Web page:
ABU DHABI (Reuters) - The United Arab Emirates has issued an operating license for the Arab world’s first nuclear power plant, a senior official at the nuclear regulator said on Monday, paving the way for it to start production later this year.
The multi-billion-dollar Barakah nuclear power plant in Abu Dhabi, which is being built by Korea Electric Power Corporation (KEPCO), was originally due to open in 2017, but the start-up of its first reactor has been delayed several times.
The UAE, a key OPEC oil producer, wants to diversify its energy mix, adding nuclear power to meet rising demand for electricity and to help free up more crude for export. The country wants nuclear energy to provide 6% of its total energy needs by 2050.
The license granted to the plant’s operator Nawah Energy Company will be for 60 years, Hamad al-Kaabi, deputy chairman of Federal Authority for Nuclear Regulation (FANR) told a news conference.
Nawah can now start preparing for commercial operations as trials will last for a few months, Kaabi said.
When completed Barakah will have four reactors with a total capacity of 5,600 megawatts (MW), and all with the same capacity. The UAE has not disclosed the total final investment in the project.
“Today marks a new chapter in our journey for the development of peaceful nuclear energy with the issuing of the operating license for the first (unit of) Barakah plant,” Abu Dhabi Crown Prince Sheikh Mohammed bin Zayed wrote on his official twitter account.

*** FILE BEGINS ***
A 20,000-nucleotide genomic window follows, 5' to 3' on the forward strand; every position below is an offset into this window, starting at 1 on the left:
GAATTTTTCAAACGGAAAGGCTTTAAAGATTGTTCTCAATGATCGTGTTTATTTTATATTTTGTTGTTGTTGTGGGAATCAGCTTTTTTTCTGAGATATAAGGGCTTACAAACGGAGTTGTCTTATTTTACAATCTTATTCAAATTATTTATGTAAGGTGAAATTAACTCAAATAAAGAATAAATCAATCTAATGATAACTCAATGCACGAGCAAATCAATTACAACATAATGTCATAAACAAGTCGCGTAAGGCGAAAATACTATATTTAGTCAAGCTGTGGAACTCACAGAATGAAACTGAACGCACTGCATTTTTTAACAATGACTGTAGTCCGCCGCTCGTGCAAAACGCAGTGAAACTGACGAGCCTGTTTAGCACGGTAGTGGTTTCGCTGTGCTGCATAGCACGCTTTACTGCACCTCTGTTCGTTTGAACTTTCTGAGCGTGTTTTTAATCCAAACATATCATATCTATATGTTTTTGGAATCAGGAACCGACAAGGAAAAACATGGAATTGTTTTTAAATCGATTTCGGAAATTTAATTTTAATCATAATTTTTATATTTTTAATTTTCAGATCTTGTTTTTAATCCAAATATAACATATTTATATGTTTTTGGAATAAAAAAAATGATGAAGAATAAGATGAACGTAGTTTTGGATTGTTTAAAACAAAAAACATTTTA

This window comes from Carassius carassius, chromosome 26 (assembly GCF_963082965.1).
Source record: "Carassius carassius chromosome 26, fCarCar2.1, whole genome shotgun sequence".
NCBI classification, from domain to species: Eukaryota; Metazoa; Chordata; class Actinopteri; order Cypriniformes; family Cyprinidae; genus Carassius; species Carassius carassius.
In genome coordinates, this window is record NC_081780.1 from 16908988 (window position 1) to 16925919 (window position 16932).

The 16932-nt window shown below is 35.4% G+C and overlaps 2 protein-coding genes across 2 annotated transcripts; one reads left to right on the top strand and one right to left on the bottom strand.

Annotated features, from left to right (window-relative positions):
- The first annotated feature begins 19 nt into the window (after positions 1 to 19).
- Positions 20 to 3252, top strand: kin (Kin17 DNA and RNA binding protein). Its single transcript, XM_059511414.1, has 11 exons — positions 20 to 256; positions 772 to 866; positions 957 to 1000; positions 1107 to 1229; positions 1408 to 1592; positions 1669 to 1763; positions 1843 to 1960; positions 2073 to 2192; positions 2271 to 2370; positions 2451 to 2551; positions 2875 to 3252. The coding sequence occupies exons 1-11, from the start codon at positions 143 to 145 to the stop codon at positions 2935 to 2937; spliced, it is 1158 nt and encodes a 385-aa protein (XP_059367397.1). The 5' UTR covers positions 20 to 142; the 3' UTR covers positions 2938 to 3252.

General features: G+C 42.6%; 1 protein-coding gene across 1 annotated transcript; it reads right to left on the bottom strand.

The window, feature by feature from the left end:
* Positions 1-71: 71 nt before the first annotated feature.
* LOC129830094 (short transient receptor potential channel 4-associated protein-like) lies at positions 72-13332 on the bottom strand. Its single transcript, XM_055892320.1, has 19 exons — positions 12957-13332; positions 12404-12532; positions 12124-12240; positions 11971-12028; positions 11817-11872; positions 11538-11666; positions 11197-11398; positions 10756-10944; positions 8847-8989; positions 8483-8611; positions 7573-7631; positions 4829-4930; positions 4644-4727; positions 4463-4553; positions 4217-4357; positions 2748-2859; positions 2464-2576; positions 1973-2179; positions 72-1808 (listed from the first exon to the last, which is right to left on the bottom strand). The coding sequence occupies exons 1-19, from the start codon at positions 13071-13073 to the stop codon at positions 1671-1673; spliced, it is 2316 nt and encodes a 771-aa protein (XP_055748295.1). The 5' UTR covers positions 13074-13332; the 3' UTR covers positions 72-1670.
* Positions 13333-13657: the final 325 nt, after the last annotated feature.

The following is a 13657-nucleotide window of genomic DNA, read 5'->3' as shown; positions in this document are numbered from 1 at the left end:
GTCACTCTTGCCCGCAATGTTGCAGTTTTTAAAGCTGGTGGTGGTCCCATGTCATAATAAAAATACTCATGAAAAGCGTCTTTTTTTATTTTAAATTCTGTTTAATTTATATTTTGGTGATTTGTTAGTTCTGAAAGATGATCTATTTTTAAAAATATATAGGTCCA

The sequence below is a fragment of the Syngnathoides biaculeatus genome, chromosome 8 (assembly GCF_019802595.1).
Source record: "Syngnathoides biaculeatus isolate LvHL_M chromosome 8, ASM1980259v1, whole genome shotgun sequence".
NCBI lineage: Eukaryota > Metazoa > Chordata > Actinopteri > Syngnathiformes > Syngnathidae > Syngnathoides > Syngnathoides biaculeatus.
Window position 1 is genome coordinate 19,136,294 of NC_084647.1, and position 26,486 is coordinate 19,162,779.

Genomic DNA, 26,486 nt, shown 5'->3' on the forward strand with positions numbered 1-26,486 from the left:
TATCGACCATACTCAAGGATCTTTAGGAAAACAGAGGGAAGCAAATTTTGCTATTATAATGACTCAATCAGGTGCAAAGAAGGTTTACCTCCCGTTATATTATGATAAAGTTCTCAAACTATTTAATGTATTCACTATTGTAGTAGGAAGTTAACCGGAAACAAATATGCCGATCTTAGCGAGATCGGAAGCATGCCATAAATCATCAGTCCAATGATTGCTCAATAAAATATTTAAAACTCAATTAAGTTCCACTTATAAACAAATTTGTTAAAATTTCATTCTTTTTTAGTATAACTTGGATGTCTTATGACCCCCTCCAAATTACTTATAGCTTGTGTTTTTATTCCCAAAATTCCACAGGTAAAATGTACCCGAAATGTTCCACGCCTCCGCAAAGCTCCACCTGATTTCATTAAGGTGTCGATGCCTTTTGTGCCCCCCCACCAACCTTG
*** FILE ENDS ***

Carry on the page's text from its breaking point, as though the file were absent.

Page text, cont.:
Christer Viktorsson, director-general of FANR, told Reuters that the license would allow Nawah to start loading the nuclear fuel into the reactor which would take between 2-3 weeks.
After that the operator would need to perform tests and can start initial power production by May or June of this year. Reaching the first reactor’s full production capacity would take between 8-12 months if all the tests went well, he added.
Kaabi said that construction of the second reactor was “95% finished” and that FANR has started looking into an operating license for it.
Last month, state news agency WAM reported that an operational readiness assessment performed by the Atlanta Center of the World Association of Nuclear Operators (WANO) concluded that the first of the four planned reactors was fit for its start-up phase.
Reporting by Dahlia Nehme and Nafisa Eltahir; writing by Rania El Gamal; editing by Susan Fenton
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